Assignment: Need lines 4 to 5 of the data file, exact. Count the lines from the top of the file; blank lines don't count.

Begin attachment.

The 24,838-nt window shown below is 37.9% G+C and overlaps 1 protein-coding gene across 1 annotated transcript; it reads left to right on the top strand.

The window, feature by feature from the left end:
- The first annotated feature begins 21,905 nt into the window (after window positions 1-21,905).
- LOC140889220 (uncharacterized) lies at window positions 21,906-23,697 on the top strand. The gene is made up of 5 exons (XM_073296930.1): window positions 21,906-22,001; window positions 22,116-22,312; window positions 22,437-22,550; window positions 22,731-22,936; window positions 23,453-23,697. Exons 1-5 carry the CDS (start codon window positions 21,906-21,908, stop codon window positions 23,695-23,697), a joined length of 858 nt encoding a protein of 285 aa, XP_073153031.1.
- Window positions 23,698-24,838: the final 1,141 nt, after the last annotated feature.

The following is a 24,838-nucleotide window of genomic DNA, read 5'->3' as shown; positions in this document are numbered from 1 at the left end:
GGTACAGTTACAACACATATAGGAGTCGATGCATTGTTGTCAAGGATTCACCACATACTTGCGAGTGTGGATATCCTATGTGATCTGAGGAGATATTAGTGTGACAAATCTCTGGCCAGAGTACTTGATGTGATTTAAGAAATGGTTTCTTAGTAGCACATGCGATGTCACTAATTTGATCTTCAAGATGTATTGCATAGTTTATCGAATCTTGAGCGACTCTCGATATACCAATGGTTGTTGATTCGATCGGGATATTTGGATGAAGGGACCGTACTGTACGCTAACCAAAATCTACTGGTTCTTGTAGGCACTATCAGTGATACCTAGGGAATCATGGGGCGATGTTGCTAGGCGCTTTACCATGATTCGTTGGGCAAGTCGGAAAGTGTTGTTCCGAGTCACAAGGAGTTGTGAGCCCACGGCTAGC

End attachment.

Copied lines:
- LOC140889220 (uncharacterized) lies at window positions 21,906-23,697 on the top strand. The gene is made up of 5 exons (XM_073296930.1): window positions 21,906-22,001; window positions 22,116-22,312; window positions 22,437-22,550; window positions 22,731-22,936; window positions 23,453-23,697. Exons 1-5 carry the CDS (start codon window positions 21,906-21,908, stop codon window positions 23,695-23,697), a joined length of 858 nt encoding a protein of 285 aa, XP_073153031.1.
- Window positions 23,698-24,838: the final 1,141 nt, after the last annotated feature.